Rohr Lists Moses, Ighalo, Others to Battle Algeria

first_imgSuper Eagles’ Technical Adviser Gernot Rohr has called up captain John Mikel Obi, assistant captain Ahmed Musa, goalkeeper Carl Ikeme and 21 others for next month’s 2018 FIFA World Cup qualifying match against the Fennecs of Algeria in Uyo.While he has retained the bulk of the squad that defeated Zambia 2-1 in Ndola earlier this month to establish Nigeria at the top of Group B of the African race, the Franco-German tactician has also beefed up the playing body with in –form Israeli –based midfielder John Ogu and Nigeria’s top scorer at the Olympic Men’s Football Tournament in Brazil, Oghenekaro Etebo.Germany –based defender Leon Balogun, back from injury, also returns while English Premiership stars Victor Moses and Odion Ighalo are also called.Former junior international goalkeeper Dele Alampasu and Dutch –based defender Tyrone Ebuehi are also invited.Players are expected to start arriving at the team’s Bolton White Apartment in Abuja on Sunday, 6thNovember.The Super Eagles welcome the Fennecs at the Godswill Akpabio International Stadium on Saturday, 12thNovember in one of the potentially most explosive games of the African series.FULL LIST:Goalkeepers: Carl Ikeme (Wolverhampton Wanderers, England); Ikechukwu Ezenwa (FC IfeanyiUbah); Dele Alampasu (FC Cesarense, Portugal)Defenders: Leon Balogun (FSV Mainz 05, Germany); William Paul Ekong (Haugesund FC, Norway); Kenneth Omeruo (Alanyaspor FC, Turkey); Uche Henry Agbo (Granada FC, Spain); Tyrone Ebuehi (ADO Den Haag, The Netherlands); Abdullahi Shehu (Anorthosis Famagusta, Cyprus); Musa Muhammed (Istanbul Basaksehir, Turkey); Elderson Echiejile (Standard Liege, Belgium), Kingsley Madu (SV Zulte Waregem, Belgium)Midfielders: John Mikel Obi (Chelsea FC, England); Ogenyi Onazi (Trabzonspor FC, Turkey); Wilfred Ndidi (KRC Genk, Belgium); Oghenekaro Etebo (CD Feirense, Portugal); John Ogu (Hapoel Be’er Sheva, Israel)Forwards: Ahmed Musa (Leicester City, England); Kelechi Iheanacho (Manchester City, England); Moses Simon (KAA Gent, Belgium); Victor Moses (Chelsea FC, England); Odion Ighalo (Watford FC, England); Brown Ideye (Olympiacos FC, Greece); Alex Iwobi (Arsenal FC, England)Share this:FacebookRedditTwitterPrintPinterestEmailWhatsAppSkypeLinkedInTumblrPocketTelegramlast_img read more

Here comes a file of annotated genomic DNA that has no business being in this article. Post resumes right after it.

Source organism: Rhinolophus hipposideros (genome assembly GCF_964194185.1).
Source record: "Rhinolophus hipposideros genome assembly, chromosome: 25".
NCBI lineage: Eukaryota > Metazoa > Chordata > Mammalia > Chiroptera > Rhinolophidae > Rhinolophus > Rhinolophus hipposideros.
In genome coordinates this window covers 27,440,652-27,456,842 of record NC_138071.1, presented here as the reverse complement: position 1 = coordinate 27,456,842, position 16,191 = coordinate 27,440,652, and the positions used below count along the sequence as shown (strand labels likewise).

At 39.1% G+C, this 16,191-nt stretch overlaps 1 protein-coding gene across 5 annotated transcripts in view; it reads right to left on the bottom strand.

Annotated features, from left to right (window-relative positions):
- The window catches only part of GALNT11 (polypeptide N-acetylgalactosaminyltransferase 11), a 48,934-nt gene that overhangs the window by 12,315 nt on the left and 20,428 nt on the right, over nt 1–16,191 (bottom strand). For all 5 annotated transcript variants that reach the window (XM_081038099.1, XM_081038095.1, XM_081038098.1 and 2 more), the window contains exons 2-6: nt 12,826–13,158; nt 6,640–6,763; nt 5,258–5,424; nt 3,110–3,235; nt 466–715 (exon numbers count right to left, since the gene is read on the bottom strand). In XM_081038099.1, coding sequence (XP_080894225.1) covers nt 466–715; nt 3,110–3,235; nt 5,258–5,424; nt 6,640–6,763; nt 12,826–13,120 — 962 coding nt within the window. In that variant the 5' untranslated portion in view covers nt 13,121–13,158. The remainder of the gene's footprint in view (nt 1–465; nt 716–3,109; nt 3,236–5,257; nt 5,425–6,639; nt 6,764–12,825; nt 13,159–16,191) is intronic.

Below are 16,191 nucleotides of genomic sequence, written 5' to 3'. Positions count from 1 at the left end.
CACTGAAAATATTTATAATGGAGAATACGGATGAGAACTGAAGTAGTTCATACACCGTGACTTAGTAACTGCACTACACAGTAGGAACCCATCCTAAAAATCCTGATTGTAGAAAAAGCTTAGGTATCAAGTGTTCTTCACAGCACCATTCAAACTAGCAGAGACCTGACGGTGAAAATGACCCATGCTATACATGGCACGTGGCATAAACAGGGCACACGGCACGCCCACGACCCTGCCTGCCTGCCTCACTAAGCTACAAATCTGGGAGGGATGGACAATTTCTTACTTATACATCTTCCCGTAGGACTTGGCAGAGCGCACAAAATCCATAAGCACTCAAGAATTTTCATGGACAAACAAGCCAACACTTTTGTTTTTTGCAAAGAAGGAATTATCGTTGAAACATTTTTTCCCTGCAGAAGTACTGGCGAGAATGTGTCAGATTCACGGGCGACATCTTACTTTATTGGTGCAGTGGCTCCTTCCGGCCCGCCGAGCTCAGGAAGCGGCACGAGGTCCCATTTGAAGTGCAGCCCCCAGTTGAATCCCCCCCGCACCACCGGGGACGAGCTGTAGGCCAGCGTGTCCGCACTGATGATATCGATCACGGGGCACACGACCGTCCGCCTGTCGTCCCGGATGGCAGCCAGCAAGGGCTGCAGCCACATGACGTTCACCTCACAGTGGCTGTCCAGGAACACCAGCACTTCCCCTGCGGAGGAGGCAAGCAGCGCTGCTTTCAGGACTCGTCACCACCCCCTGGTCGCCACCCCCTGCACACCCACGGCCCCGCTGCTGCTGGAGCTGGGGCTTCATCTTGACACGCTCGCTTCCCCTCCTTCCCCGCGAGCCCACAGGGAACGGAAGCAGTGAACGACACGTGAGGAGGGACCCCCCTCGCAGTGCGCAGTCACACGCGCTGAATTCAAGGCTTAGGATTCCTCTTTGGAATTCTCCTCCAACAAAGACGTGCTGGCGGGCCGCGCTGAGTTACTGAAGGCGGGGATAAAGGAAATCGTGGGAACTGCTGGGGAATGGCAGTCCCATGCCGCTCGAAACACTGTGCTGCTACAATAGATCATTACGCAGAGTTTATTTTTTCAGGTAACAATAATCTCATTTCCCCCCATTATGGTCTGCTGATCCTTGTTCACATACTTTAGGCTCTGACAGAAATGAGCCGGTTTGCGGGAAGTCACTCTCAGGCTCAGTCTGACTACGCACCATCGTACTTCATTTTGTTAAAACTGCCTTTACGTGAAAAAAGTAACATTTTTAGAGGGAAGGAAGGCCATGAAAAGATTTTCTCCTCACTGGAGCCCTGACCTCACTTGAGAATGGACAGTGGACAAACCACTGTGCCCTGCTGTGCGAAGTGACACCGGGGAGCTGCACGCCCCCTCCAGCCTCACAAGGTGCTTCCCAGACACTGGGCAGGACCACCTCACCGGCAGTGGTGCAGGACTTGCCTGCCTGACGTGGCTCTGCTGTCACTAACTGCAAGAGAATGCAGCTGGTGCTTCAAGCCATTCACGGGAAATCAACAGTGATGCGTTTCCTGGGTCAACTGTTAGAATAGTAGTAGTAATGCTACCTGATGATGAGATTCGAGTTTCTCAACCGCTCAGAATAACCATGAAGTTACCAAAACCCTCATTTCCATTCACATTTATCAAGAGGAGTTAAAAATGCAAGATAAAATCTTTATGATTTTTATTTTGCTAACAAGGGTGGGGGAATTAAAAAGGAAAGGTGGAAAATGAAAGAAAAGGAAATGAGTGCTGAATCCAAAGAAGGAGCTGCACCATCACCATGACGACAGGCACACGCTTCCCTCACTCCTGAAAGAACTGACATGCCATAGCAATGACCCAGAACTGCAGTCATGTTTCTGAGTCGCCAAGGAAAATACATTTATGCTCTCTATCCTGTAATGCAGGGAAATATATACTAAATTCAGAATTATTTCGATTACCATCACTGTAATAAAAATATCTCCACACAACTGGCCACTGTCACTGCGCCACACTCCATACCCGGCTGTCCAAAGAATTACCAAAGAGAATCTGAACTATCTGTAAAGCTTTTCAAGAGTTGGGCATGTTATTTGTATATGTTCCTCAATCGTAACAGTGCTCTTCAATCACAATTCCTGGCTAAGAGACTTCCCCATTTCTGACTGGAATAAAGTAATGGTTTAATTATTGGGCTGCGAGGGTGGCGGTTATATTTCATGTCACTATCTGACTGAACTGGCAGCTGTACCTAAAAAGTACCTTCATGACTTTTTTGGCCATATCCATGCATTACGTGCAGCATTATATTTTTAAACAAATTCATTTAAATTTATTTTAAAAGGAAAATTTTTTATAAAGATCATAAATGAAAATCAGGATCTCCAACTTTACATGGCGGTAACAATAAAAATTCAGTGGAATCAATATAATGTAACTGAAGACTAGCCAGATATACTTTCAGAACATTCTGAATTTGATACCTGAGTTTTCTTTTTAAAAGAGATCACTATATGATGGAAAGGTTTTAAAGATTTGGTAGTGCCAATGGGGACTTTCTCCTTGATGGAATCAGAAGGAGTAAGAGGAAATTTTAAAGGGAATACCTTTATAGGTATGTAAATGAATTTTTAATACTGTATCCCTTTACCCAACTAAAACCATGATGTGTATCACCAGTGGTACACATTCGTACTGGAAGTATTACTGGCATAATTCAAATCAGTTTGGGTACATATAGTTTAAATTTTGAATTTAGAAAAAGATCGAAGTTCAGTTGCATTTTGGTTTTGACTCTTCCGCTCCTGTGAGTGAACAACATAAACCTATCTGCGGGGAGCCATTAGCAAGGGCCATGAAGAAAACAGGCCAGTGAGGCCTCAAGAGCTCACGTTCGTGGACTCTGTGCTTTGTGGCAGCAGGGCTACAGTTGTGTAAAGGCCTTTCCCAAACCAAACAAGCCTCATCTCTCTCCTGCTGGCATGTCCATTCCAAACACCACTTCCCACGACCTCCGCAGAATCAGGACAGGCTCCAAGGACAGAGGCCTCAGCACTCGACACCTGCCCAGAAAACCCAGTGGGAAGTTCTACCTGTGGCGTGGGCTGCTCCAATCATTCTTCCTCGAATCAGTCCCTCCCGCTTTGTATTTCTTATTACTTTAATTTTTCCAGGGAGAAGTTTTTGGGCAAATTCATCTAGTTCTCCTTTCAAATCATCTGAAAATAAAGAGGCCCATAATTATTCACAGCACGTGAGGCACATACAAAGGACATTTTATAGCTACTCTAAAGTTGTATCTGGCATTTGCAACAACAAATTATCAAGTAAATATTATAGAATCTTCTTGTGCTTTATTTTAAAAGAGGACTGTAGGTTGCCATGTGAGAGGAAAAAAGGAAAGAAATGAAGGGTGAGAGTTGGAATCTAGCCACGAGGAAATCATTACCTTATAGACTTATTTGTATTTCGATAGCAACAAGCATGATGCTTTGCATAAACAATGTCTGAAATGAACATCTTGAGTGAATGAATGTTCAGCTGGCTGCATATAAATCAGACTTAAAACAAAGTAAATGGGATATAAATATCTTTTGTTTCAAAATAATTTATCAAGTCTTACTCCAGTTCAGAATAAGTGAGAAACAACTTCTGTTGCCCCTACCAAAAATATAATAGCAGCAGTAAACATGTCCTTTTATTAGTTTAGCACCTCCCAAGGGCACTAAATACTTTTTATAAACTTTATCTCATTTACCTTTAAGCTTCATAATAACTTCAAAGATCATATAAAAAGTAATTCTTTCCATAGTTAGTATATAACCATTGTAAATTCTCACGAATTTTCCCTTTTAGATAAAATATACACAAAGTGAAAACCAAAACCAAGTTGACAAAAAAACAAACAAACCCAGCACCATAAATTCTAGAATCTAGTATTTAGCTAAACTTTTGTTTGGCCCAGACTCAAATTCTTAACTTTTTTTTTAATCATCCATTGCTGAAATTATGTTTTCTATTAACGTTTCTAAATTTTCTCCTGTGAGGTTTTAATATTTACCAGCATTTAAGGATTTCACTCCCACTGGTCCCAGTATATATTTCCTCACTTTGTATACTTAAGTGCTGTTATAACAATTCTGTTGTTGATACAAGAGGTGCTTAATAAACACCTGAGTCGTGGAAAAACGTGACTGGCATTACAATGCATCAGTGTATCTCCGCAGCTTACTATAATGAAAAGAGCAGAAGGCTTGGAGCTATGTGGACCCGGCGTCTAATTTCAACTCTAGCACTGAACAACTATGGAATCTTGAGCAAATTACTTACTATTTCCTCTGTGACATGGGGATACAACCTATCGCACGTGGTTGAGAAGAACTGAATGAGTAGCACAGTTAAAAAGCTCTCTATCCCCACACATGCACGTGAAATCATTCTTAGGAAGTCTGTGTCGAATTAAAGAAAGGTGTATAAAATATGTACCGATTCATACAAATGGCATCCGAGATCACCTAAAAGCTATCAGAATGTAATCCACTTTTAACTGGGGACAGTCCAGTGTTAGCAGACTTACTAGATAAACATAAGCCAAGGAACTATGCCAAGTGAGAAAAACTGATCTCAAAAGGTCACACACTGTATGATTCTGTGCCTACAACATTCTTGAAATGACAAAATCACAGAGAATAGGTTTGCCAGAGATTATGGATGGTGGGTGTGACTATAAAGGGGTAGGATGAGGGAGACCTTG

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UW runs up-tempo game